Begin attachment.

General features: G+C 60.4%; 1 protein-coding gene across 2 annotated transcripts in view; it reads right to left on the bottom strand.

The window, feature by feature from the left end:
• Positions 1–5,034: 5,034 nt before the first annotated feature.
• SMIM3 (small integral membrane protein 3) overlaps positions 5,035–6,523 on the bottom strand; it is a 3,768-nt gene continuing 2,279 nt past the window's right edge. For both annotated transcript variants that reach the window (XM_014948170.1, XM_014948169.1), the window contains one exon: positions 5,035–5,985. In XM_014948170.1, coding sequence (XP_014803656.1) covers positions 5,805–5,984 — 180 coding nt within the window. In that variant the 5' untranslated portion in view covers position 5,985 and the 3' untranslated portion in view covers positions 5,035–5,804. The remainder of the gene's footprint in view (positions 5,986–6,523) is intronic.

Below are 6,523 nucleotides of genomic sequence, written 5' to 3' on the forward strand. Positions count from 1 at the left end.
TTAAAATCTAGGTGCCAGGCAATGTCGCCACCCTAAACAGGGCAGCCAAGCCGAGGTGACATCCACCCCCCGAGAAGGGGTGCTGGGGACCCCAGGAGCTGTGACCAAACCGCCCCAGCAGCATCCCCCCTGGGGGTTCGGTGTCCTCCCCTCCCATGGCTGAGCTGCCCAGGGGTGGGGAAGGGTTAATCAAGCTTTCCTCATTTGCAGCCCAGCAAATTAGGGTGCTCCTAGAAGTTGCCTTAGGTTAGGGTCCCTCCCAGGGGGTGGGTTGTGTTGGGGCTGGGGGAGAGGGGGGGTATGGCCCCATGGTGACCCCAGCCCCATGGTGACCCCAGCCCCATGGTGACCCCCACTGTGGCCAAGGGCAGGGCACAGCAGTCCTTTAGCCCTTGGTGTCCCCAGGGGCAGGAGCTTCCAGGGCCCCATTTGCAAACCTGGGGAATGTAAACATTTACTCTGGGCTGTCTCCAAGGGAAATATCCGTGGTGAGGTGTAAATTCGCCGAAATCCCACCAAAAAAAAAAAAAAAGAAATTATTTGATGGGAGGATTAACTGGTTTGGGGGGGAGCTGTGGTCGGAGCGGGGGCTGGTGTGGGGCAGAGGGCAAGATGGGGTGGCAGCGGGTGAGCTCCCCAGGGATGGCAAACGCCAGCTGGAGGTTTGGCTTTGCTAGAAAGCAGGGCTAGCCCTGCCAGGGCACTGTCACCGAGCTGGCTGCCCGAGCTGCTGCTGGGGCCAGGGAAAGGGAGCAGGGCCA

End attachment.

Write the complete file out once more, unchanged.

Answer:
General features: G+C 60.4%; 1 protein-coding gene across 2 annotated transcripts in view; it reads right to left on the bottom strand.

The window, feature by feature from the left end:
• Positions 1–5,034: 5,034 nt before the first annotated feature.
• SMIM3 (small integral membrane protein 3) overlaps positions 5,035–6,523 on the bottom strand; it is a 3,768-nt gene continuing 2,279 nt past the window's right edge. For both annotated transcript variants that reach the window (XM_014948170.1, XM_014948169.1), the window contains one exon: positions 5,035–5,985. In XM_014948170.1, coding sequence (XP_014803656.1) covers positions 5,805–5,984 — 180 coding nt within the window. In that variant the 5' untranslated portion in view covers position 5,985 and the 3' untranslated portion in view covers positions 5,035–5,804. The remainder of the gene's footprint in view (positions 5,986–6,523) is intronic.

Below are 6,523 nucleotides of genomic sequence, written 5' to 3' on the forward strand. Positions count from 1 at the left end.
TTAAAATCTAGGTGCCAGGCAATGTCGCCACCCTAAACAGGGCAGCCAAGCCGAGGTGACATCCACCCCCCGAGAAGGGGTGCTGGGGACCCCAGGAGCTGTGACCAAACCGCCCCAGCAGCATCCCCCCTGGGGGTTCGGTGTCCTCCCCTCCCATGGCTGAGCTGCCCAGGGGTGGGGAAGGGTTAATCAAGCTTTCCTCATTTGCAGCCCAGCAAATTAGGGTGCTCCTAGAAGTTGCCTTAGGTTAGGGTCCCTCCCAGGGGGTGGGTTGTGTTGGGGCTGGGGGAGAGGGGGGGTATGGCCCCATGGTGACCCCAGCCCCATGGTGACCCCAGCCCCATGGTGACCCCCACTGTGGCCAAGGGCAGGGCACAGCAGTCCTTTAGCCCTTGGTGTCCCCAGGGGCAGGAGCTTCCAGGGCCCCATTTGCAAACCTGGGGAATGTAAACATTTACTCTGGGCTGTCTCCAAGGGAAATATCCGTGGTGAGGTGTAAATTCGCCGAAATCCCACCAAAAAAAAAAAAAAAGAAATTATTTGATGGGAGGATTAACTGGTTTGGGGGGGAGCTGTGGTCGGAGCGGGGGCTGGTGTGGGGCAGAGGGCAAGATGGGGTGGCAGCGGGTGAGCTCCCCAGGGATGGCAAACGCCAGCTGGAGGTTTGGCTTTGCTAGAAAGCAGGGCTAGCCCTGCCAGGGCACTGTCACCGAGCTGGCTGCCCGAGCTGCTGCTGGGGCCAGGGAAAGGGAGCAGGGCCA